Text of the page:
By: Michael Milbank – Treasurer
Thunderbird prepares you for a number of things that you should encounter in the business world and in developing markets. However, nothing would have prepared me for the reception that we received in the villages of Bojonegoro!
Like a lot of Asian countries, Indonesia has an idiosyncratic fascination with fair skin. In the cities, almost every facial cosmetic product comes with an added “skin whitening agent.” This is something that I was aware of before we flew out from the USA, but what I did not fully appreciate was the extent to which we would be a minority within the villages and the attention that we would get as a result.
To put this into perspective, most of the villagers had never seen bules (white foreigners) before we showed up. We were very much a novelty and as the weeks progressed the shyness that permeates so much of Indonesian society was rapidly replaced by curiosity. The kids were the first to succumb to this. While some ran away and hid at the sight of us when we first came to the villages (bear in mind that Nick is probably the biggest person that the villagers have ever seen), they started to become bolder by the end of the first week and began waving to us and shouting out “hello mister!” whenever they saw us. By the middle of week two any uneasiness was dissipated by a pick-up football match between an entire village of schoolchildren on one team and Nick and myself on the other. As the game progressed a couple of kids joined our team and some of the spectators started chanting “Bu-les! Bu-les! Bu-les!” Sadly it was to no avail- the other side were a class apart and we got well and truly gubbed…Final score: Begadon Kids 27-ThunderBules 4. I somehow think that Nick and I will not be selected for the soccer team any time soon! That said, Nick did score a hatrick and managed in the course of it to acquire yet another nickname: “bule londo,” which was rather apt given his last blog (It means “dutch guy.”)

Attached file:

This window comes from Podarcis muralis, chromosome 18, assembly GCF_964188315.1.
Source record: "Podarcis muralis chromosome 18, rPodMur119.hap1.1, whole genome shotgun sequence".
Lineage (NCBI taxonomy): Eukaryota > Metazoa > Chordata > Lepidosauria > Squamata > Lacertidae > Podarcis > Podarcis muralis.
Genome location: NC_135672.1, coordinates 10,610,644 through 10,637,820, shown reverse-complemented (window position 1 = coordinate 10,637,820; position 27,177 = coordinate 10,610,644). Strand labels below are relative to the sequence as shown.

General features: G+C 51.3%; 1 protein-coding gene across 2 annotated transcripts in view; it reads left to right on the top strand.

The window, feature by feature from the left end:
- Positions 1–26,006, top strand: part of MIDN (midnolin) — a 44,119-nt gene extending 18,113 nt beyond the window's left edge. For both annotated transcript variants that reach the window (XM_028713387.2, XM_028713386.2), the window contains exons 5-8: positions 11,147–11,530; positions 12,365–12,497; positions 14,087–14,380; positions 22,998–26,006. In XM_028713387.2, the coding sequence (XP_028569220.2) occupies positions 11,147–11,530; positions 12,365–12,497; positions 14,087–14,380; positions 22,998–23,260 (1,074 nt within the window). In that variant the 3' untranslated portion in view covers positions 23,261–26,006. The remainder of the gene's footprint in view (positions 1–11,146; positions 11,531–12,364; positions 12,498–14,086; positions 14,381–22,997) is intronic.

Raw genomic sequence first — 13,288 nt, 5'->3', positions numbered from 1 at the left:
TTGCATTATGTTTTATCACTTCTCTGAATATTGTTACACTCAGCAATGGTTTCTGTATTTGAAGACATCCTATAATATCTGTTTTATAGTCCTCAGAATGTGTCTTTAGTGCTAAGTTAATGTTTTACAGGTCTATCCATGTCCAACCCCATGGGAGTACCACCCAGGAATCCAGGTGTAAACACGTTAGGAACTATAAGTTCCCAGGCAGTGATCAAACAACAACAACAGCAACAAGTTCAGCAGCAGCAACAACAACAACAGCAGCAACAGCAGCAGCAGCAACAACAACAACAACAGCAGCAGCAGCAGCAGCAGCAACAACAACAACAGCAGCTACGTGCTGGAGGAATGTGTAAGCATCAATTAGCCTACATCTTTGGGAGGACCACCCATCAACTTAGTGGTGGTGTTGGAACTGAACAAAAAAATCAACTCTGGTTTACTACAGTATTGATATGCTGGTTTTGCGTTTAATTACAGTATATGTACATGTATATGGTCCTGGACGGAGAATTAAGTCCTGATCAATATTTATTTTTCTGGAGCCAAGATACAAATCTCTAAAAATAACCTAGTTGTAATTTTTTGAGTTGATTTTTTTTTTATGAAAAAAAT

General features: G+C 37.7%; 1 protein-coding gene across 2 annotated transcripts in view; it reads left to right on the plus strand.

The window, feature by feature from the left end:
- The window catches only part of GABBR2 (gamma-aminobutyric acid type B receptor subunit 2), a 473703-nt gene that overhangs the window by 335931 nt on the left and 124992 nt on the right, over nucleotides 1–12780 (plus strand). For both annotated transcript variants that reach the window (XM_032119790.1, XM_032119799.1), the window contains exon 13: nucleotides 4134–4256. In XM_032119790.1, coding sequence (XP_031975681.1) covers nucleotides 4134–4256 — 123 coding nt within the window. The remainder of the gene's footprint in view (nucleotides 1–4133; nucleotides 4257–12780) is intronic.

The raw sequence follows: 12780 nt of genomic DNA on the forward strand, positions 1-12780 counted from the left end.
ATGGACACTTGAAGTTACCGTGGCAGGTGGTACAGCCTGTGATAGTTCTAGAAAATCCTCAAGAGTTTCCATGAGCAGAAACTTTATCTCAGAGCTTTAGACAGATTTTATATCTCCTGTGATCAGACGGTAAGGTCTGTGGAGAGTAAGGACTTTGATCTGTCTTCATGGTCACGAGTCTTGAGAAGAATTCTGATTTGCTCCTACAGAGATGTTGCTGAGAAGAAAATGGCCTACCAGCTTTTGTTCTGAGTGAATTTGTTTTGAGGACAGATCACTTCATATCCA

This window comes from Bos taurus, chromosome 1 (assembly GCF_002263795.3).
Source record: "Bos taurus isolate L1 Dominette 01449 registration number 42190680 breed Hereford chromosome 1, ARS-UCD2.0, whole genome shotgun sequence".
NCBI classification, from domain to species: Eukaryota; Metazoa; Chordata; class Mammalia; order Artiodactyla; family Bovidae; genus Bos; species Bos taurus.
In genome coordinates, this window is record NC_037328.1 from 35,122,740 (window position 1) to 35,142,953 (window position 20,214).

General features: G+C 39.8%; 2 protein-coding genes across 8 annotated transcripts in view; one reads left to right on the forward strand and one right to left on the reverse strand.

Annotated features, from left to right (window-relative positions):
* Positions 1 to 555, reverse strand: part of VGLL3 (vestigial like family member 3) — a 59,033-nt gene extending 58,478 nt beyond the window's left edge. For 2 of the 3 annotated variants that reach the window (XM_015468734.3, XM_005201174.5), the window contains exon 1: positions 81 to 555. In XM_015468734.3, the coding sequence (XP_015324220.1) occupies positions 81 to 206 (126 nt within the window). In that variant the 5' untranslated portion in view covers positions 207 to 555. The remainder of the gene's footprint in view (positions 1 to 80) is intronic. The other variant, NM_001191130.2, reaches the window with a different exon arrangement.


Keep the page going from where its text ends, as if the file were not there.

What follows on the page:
Nick’s height was a running gag throughout our time in the villages and was a constant source of amusement for many of the inhabitants. So too was Craig’s formidable arsenal of facial expressions. As the weeks went by, we gradually felt more and more like we were part of the village. Even so, we still managed to cause pandemonium when Asraa and I passed one of the village schools at break time. A sea of kids flooded out of the gates and swarmed us, asking us to take their picture and trying to practice their English…this would not have been too much of a problem, had we not taken refuge in a sweets shop at the time! When we made the fateful decision to buy them some candy it became like a feeding-frenzy at the zoo!
But it was not just the kids that changed their behavior. As time went by, Nick, Craig and I became witness to a phenomenon that started to become a regular occurrence for some of us as the weeks went by. It started when a pregnant lady shook my hand and then rubbed her stomach at a product demonstration we were attending. A couple of others followed suit and Craig was also asked to rub a woman’s stomach while he was doing his economic analysis. There was no explanation for this at the time, but all would become clear the next day. As Asraa and I accompanied a coordinator on the delivery of a water filter to a household in the village of Bonorejo, a number of women came out of their homes and started calling out to us in Indonesian. Our translator started laughing and told me that they were saying that I was a very handsome bule and they wanted to shake my hand. Apparently according to tradition, if a woman shakes the hand of a bule and then rubs her stomach, the baby will be born with the bule’s face…needless to say, this was both flattering and a little awkward at the same time…..If accurate, I could have a lot of explaining to do when I get home!
My embarrassment was complete when Ibu Betty, the coordinator started calling out to them in response: “You see! If you buy a Bening Satu from me, a handsome bule will come to your house!” And thus, in a remarkable piece of spontaneous marketing, I unwittingly became the face of the Bening Satu water filter….well, that’s something for the resume, I suppose!